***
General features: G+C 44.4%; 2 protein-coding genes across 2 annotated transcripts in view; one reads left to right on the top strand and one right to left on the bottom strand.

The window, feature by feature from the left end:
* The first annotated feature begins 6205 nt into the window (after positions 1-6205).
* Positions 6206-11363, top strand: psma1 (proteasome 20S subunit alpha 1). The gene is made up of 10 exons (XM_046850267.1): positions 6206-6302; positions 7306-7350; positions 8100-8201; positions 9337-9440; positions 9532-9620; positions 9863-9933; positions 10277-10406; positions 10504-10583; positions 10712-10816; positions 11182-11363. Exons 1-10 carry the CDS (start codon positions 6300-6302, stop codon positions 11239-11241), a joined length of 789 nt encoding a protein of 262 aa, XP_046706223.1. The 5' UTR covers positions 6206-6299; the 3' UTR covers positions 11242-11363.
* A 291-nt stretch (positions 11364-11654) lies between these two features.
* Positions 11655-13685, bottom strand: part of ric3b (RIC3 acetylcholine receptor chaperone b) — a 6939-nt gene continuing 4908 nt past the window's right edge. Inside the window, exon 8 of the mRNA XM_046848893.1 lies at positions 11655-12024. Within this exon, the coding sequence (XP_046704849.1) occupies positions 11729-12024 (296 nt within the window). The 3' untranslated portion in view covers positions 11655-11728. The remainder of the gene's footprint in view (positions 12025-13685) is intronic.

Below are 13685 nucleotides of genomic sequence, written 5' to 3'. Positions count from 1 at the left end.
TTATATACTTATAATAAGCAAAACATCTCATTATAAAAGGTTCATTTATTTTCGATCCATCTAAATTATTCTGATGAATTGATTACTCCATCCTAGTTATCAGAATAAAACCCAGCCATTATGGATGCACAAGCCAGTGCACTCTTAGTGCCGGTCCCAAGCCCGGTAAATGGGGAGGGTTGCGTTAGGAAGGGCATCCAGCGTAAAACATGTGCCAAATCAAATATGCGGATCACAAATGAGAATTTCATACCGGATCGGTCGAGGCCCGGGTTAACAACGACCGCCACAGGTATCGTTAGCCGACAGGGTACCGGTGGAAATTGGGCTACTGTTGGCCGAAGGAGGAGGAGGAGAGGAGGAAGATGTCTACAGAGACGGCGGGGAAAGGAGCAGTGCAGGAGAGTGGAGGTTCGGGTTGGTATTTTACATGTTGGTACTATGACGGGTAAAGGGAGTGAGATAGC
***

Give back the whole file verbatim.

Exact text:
General features: G+C 44.4%; 2 protein-coding genes across 2 annotated transcripts in view; one reads left to right on the top strand and one right to left on the bottom strand.

The window, feature by feature from the left end:
* The first annotated feature begins 6205 nt into the window (after positions 1-6205).
* Positions 6206-11363, top strand: psma1 (proteasome 20S subunit alpha 1). The gene is made up of 10 exons (XM_046850267.1): positions 6206-6302; positions 7306-7350; positions 8100-8201; positions 9337-9440; positions 9532-9620; positions 9863-9933; positions 10277-10406; positions 10504-10583; positions 10712-10816; positions 11182-11363. Exons 1-10 carry the CDS (start codon positions 6300-6302, stop codon positions 11239-11241), a joined length of 789 nt encoding a protein of 262 aa, XP_046706223.1. The 5' UTR covers positions 6206-6299; the 3' UTR covers positions 11242-11363.
* A 291-nt stretch (positions 11364-11654) lies between these two features.
* Positions 11655-13685, bottom strand: part of ric3b (RIC3 acetylcholine receptor chaperone b) — a 6939-nt gene continuing 4908 nt past the window's right edge. Inside the window, exon 8 of the mRNA XM_046848893.1 lies at positions 11655-12024. Within this exon, the coding sequence (XP_046704849.1) occupies positions 11729-12024 (296 nt within the window). The 3' untranslated portion in view covers positions 11655-11728. The remainder of the gene's footprint in view (positions 12025-13685) is intronic.

Below are 13685 nucleotides of genomic sequence, written 5' to 3'. Positions count from 1 at the left end.
TTATATACTTATAATAAGCAAAACATCTCATTATAAAAGGTTCATTTATTTTCGATCCATCTAAATTATTCTGATGAATTGATTACTCCATCCTAGTTATCAGAATAAAACCCAGCCATTATGGATGCACAAGCCAGTGCACTCTTAGTGCCGGTCCCAAGCCCGGTAAATGGGGAGGGTTGCGTTAGGAAGGGCATCCAGCGTAAAACATGTGCCAAATCAAATATGCGGATCACAAATGAGAATTTCATACCGGATCGGTCGAGGCCCGGGTTAACAACGACCGCCACAGGTATCGTTAGCCGACAGGGTACCGGTGGAAATTGGGCTACTGTTGGCCGAAGGAGGAGGAGGAGAGGAGGAAGATGTCTACAGAGACGGCGGGGAAAGGAGCAGTGCAGGAGAGTGGAGGTTCGGGTTGGTATTTTACATGTTGGTACTATGACGGGTAAAGGGAGTGAGATAGC